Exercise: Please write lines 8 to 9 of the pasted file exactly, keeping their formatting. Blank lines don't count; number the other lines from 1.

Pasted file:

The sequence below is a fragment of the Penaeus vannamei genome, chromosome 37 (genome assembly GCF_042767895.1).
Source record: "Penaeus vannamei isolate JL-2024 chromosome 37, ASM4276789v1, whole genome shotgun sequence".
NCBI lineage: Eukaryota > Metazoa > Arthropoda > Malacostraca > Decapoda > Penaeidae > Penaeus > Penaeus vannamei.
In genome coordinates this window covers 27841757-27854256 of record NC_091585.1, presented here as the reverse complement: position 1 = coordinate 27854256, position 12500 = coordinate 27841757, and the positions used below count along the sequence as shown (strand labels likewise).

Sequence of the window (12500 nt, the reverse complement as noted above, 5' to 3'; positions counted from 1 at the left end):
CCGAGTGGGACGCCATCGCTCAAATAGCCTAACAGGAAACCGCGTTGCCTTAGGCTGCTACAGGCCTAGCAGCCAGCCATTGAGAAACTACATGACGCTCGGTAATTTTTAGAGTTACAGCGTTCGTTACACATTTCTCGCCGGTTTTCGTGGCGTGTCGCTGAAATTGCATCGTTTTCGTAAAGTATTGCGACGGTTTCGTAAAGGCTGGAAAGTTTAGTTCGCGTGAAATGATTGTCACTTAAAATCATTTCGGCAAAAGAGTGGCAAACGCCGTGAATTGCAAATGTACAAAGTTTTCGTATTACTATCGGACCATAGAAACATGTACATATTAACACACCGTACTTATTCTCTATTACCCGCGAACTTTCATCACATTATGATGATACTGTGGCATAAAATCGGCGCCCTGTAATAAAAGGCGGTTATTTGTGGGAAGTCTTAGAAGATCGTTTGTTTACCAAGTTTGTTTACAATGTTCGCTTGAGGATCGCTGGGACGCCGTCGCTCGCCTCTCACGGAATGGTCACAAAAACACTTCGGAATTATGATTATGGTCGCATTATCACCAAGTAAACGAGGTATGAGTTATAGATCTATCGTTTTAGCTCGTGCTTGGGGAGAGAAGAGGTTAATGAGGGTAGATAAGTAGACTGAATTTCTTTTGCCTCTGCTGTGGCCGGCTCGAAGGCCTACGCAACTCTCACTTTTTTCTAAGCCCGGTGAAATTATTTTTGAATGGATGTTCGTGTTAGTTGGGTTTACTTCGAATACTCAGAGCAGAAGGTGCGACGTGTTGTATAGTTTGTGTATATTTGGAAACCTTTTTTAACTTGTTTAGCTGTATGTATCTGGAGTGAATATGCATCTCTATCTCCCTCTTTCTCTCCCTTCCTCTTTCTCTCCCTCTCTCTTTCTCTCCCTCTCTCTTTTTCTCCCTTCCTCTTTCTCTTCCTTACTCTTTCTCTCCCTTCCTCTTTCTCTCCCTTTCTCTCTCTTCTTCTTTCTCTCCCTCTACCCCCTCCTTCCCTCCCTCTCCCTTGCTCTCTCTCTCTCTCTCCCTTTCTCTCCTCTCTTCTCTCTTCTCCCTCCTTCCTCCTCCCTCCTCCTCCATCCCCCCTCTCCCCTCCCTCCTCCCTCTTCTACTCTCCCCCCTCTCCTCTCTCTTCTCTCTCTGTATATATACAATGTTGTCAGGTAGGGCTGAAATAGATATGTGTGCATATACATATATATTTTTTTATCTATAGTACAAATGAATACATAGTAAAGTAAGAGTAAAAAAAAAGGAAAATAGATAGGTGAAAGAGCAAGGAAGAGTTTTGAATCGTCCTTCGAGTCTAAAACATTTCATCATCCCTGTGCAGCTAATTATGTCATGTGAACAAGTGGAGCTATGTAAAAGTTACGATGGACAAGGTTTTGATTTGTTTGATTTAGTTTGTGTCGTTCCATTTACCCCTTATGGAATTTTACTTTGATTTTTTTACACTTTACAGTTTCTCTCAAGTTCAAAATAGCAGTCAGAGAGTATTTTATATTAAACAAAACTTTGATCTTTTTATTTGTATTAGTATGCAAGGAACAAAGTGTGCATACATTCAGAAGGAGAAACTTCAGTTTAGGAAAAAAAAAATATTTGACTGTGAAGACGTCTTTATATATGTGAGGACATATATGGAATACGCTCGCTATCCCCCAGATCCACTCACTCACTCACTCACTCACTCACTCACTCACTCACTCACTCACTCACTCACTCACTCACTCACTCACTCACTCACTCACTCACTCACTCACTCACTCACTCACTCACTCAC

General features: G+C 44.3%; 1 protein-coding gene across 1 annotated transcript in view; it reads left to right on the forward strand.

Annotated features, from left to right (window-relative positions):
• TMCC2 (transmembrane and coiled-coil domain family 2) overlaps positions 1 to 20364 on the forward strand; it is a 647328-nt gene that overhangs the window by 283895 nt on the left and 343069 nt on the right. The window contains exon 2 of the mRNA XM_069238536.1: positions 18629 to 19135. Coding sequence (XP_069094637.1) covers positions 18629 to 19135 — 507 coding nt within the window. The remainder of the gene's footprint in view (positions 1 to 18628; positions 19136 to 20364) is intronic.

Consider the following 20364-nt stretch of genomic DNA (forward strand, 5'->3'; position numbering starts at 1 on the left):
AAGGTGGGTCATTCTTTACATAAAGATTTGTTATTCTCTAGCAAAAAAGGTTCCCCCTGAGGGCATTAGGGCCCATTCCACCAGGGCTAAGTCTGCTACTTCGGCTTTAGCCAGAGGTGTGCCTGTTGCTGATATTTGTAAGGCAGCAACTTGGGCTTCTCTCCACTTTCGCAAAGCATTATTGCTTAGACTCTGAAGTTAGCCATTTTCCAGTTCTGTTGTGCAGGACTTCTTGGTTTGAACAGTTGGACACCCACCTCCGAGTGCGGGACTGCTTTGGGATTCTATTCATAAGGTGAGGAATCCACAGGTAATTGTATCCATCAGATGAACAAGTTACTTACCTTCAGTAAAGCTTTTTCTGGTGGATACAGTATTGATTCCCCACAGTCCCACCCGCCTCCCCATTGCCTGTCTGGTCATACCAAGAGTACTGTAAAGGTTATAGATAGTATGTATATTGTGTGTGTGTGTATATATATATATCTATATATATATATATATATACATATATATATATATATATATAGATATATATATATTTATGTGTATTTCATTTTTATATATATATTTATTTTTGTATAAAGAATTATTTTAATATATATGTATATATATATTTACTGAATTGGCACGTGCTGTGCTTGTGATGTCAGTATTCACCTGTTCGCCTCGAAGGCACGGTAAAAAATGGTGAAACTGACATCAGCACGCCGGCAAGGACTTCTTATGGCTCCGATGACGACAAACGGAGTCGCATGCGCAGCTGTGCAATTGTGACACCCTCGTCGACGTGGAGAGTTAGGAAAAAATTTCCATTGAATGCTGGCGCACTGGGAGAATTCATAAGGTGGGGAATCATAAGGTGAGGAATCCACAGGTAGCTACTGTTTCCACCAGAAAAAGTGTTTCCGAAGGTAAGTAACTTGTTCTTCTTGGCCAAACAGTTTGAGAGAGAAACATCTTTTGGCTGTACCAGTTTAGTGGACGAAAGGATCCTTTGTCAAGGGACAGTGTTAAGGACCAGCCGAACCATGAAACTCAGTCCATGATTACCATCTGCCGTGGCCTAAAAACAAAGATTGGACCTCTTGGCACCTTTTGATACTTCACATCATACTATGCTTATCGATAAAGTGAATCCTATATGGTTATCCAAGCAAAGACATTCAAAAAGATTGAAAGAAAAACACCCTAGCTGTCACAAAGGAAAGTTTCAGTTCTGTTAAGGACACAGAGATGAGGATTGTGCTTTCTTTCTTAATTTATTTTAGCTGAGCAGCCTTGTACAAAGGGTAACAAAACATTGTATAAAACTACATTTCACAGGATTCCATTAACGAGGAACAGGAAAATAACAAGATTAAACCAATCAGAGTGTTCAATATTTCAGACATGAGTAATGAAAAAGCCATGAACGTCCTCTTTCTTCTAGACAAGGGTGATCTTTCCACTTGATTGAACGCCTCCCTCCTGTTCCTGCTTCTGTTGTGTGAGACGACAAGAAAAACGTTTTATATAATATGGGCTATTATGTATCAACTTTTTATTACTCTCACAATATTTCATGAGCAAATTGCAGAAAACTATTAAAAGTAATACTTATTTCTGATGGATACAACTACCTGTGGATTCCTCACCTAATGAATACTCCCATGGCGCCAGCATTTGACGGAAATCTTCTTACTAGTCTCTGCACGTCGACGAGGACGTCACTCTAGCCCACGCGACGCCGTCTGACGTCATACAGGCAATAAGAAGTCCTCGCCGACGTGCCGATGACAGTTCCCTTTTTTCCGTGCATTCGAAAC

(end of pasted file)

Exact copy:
Annotated features, from left to right (window-relative positions):
• TMCC2 (transmembrane and coiled-coil domain family 2) overlaps positions 1 to 20364 on the forward strand; it is a 647328-nt gene that overhangs the window by 283895 nt on the left and 343069 nt on the right. The window contains exon 2 of the mRNA XM_069238536.1: positions 18629 to 19135. Coding sequence (XP_069094637.1) covers positions 18629 to 19135 — 507 coding nt within the window. The remainder of the gene's footprint in view (positions 1 to 18628; positions 19136 to 20364) is intronic.